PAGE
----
Amanda Mattioli was working in Afghanistan as a government contractor and had just completed a whirlwind round of travel to three separate continents when she learned she was pregnant.
The helicopter unit that took her back to the main base, so she could return home for her pregnancy, gave her a unit sticker to commemorate her baby’s first helicopter ride. Little did she know it would also mark the beginning of a much longer journey for her and her son, William “Jayce” James. …
Curly-haired, bright-eyed Molly Leary pushes a plastic baby stroller filled with a pile of books and one baby doll. She spends a sunny afternoon on the lawn reading, singing ”Itsy Bitsy Spider” and playing her purple guitar. She sits down to read with her mom Kerry and then pops up into what feels like a never-ending spin. “Dizzy?” Kerry asks. “Nope!” says Molly with a big grin. Her love of life is infectious.
Watching this unstoppable five-year-old twirl around in circles, you’d never know that she’s quite mixed up on the inside. Molly was born with heterotaxy, a rare congenital defect that results in various organs forming on the opposite side of the body. She spent the first eight months of her life at Boston Children’s Hospital, as detailed in the below timeline. …
Pierce Heilinger recently underwent a complex surgery at Children’s Hospital Boston that may have saved his life. The young patient’s story has resonated deeply with parents who use social media, and even though many of those people had never met the child or his family, that online support system was instrumental in bringing him to Boston.
Pierce has heterotaxy syndrome, a birth defect that may involve the heart and other organs. Normally the human body has organs that grow on both sides, like the lungs or kidneys, and others that develop on a specific side, like the stomach or liver. But with cases of heterotaxy one or more of those organs may be reversed, including the heart.
In researching her son’s condition, Pierce’s mother Jessamyn learned that despite being an extremely rare condition Children’s Hospital Boston has performed over 100 surgeries to correct heterotaxy syndrome in the past few years.
In her search she also came upon a group of internet-savvy parents—many who have children with heart defects— including several whose kids were treated at Children’s. Collectively these moms tapped into their individual social networks and through forums like Facebook, Twitter and blogs they were able to raise enough money and awareness around Pierce’s situation to bring him to Boston.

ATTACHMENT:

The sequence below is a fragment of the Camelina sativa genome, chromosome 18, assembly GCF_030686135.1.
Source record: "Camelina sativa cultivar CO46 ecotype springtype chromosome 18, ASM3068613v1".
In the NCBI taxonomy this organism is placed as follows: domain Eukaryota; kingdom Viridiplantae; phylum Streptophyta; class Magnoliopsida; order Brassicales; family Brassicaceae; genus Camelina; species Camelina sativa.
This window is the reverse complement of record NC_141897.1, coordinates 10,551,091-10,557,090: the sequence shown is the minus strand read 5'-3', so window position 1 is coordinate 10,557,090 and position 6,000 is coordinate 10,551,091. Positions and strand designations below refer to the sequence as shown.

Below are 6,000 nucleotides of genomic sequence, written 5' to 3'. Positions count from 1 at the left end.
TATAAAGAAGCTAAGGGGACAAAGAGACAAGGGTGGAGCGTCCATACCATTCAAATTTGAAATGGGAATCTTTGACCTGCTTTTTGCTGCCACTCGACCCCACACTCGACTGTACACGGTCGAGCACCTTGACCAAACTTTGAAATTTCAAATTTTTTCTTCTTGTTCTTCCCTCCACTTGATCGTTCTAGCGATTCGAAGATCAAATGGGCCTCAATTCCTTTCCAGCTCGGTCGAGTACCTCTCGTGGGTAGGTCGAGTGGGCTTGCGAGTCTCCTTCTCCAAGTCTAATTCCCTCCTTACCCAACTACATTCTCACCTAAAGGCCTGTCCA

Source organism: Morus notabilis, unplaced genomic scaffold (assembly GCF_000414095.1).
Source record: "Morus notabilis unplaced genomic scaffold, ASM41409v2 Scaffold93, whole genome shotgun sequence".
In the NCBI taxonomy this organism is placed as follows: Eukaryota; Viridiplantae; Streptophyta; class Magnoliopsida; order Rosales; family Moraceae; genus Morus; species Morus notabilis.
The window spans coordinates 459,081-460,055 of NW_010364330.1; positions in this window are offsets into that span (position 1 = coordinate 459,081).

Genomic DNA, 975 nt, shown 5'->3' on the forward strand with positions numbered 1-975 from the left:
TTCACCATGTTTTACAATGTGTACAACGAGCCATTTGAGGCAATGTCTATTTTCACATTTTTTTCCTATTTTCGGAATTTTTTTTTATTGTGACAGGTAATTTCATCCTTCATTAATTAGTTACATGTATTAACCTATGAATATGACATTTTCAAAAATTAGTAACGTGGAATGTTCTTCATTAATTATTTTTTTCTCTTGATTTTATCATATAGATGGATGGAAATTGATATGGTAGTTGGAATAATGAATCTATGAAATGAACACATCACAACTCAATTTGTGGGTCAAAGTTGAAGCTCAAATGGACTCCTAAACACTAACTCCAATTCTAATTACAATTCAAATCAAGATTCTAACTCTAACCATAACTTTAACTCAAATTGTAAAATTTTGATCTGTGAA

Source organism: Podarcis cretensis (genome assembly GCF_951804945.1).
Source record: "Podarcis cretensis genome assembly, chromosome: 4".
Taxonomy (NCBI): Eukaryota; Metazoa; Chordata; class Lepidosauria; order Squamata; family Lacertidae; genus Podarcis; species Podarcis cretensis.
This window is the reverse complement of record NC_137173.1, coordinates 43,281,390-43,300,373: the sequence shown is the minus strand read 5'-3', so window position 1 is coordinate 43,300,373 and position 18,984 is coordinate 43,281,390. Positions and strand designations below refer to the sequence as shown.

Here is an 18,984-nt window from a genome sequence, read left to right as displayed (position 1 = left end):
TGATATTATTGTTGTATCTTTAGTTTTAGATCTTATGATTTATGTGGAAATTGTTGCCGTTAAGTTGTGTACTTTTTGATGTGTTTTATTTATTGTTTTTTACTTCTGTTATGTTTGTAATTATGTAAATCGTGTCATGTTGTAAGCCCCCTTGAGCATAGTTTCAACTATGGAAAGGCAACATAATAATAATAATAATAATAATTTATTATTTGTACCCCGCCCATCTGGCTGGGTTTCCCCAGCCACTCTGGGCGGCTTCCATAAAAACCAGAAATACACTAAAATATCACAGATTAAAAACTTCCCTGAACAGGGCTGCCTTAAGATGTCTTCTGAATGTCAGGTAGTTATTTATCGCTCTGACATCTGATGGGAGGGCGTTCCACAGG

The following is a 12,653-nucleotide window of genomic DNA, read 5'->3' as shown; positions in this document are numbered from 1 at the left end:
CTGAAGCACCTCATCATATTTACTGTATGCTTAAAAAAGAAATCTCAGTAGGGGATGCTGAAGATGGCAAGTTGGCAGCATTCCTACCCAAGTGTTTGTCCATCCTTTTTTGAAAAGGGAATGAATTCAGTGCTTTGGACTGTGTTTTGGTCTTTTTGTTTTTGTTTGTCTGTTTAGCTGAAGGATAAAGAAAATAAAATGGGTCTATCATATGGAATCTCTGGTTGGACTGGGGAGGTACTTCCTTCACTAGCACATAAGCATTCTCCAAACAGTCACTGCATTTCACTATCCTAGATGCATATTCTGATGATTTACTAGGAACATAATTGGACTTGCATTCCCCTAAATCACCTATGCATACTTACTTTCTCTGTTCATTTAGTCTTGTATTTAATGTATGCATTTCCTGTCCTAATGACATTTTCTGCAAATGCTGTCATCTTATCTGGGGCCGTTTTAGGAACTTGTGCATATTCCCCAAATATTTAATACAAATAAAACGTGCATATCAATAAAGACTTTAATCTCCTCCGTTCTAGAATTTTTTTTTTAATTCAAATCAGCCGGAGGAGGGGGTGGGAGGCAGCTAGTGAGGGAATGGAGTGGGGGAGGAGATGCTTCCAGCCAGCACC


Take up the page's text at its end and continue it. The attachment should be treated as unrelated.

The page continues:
(Watch the following CNN coverage of Pierce’s journey to Children’s.)
Baby Pierce’s condition may be rare, but the strength and passion his mother showed in arranging his care is not. There are tens of thousands of parents whose children are battling illness, and like Jessamyn many are using social media to educate people about their conditions or support others facing similar situations. Individually these outlets represent a small portion of the Internet population, but together they have a powerful voice that can be heard by millions.
The movement that brought baby Pierce to Children’s is proof of their collective strength.
As the online experience becomes more personalized, this type of interactive communication will become more and more common. And for parents dealing with the stress of childhood illness that deeper connection to others who share their fears and frustrations can be very comforting. But like with all online medical information, these forums should be approached with a buyer beware mentality; health information is only as valuable as the source providing it. With so many medical sites and forums competing for digital readership, more than a few inaccurate pages have attracted followers.
Fortunately for parents interested in pediatric heart conditions, there’s The Heart Center at Children’s Hospital Boston’s Facebook page. Our page offers families a secure place to interact with each other and get plenty of factual information on pediatric heart health. It currently connects over 2,000 families and is monitored by a pediatric cardiology specialist who can direct people with specific treatment questions to the proper channels.
If information on heart health and treatment is important to you, or you are looking to connect with other families who have been touched by a pediatric heart condition, please join our page and help us grow the conversation online.